In mid-June, Clarion Project reported that a Swedish school discovered that immigrant girls in the school had been subjected to a severe form of female genital mutilation (FGM). Since March, school health services in the small Swedish town of Norrköping saw 60 girls who had been mutilated, including close to 30 girls from one class alone.
Although specific information was not available about the girls at the time, it was assumed that the girls were second generation immigrants from Somalia– meaning that many of the girls were cut during the summer vacation when girls are taken to their countries of origin for the procedure under the pretense of a family visit.
Clarion Project has now learned that, despite the fact that FGM is against the law in Sweden and that according to the “Secrecy Act,” professionals within Sweden's Social Service are obligated to report cases of FGM to the police, no such report has ever been filed in the above cases.
Therefore, no investigation has taken place and no proceedings against the parents of the girls have been instigated.
In fact, since Sweden became the first country in Europe to criminalize FGM – the crime incurs a penalty of up to 10 years in prison for infringement – no case has ever been brought to prosecution, meaning that parents have a free reign to mutilate their daughters with no fear of repercussions.
In the case of the 60 girls, The Task Force for Effective Prevention of Female Genital Mutilation, a non-profit children rights organization, charged that there are two authorities in Sweden at fault.
Firstly, the Task Force named the School Health Service, who initially discovered the mutilations. When asked, the head of the service, Monika Sannebrink, told the Task Force that it was her job to merely report the cases to the Social Service, however, Task Force reports that she was “not willing or not able to explain why she did not report to the police as well.”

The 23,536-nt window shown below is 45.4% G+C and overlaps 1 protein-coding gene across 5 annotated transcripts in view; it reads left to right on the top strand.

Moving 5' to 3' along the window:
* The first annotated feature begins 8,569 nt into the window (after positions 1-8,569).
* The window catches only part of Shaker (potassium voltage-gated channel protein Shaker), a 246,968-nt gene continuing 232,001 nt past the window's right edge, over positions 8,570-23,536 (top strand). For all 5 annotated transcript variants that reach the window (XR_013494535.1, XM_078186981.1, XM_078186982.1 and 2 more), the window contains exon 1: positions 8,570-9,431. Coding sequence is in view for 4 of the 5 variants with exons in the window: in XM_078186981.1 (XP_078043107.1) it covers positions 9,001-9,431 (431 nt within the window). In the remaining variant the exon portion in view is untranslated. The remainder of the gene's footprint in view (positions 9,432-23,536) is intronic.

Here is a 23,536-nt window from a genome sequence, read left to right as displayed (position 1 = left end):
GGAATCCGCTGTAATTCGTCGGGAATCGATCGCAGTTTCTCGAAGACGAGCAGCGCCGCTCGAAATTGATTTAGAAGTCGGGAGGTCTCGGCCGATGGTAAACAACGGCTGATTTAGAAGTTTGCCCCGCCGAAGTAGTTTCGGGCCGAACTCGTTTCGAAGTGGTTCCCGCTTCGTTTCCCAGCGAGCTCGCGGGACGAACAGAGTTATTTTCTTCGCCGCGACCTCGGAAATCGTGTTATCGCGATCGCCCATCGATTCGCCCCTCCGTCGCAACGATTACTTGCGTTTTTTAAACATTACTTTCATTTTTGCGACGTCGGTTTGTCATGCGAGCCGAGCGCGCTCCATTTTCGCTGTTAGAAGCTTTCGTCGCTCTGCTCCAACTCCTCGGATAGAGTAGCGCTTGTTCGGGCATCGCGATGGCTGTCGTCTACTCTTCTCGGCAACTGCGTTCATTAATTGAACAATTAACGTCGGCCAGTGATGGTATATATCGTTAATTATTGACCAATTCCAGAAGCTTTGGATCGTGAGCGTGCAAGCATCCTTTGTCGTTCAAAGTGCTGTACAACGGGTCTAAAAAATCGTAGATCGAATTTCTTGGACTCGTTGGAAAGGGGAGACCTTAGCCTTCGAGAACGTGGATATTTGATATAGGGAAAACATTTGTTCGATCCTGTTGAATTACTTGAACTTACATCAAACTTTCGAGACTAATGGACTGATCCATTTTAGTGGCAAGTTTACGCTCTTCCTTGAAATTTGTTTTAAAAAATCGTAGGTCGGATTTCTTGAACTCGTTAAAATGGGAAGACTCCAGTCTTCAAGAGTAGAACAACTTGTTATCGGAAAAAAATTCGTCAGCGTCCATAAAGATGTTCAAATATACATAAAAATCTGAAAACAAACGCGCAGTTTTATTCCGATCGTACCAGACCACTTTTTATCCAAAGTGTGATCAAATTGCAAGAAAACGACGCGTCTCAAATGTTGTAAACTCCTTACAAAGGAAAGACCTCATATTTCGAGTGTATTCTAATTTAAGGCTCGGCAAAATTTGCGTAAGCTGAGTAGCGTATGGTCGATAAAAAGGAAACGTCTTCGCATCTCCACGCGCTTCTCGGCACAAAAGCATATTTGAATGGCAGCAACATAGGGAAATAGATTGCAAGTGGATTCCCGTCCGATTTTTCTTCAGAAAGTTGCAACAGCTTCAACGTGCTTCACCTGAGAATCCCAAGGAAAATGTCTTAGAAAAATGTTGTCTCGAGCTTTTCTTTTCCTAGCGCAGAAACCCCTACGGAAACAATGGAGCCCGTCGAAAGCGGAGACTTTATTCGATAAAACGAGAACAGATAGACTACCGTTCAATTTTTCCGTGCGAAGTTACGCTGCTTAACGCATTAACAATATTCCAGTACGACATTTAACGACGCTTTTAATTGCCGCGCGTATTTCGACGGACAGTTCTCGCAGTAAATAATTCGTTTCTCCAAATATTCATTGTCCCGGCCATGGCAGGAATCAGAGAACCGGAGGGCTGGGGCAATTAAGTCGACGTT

Swedish law clearly stipulates that “anyone [professional or private individual] who fails to report the performance or attempt of FGM to the police is punishable in accordance with section 23 of the penal code.”
The second institution charged by the Task Force as failing to comply with the law is the Social Service. Again, the manager of the service, Thomas Leijon, did not explain why the service did not report the cases. However, Sannebrink wrote to the Task Force saying that: “The social services determined that the FGM took place before the victims migrated to Sweden and because of that it is not punishable by Swedish law.”
The Task Force charges that it is the job of the police to investigate and determine if this were the case, explaining that it may still be possible to prosecute the parents even if the parents mutilated their daughters before they immigrated to Sweden.
The cases of the mutilated girls come to light due to a pilot project for which the small Swedish city of Norrköping was chosen. The project included the medical examination of the girls at the school.
The Task Force explains: “While it is obvious that regular medical controls of the girl’s intactness are the key to consistently identify the victims of FGM, these check-ups are still not common in Sweden.”
Moreover, in 2010, the Swedish municipality of Uppsala was convicted by a federal court to pay 6,000 Euros ($8,000) compensation for ordering the examination of a girl against the will of her parents due to the suspicion of that she had been subjected to FGM. The court awarded the payment saying that the examination was a “discriminatory act.”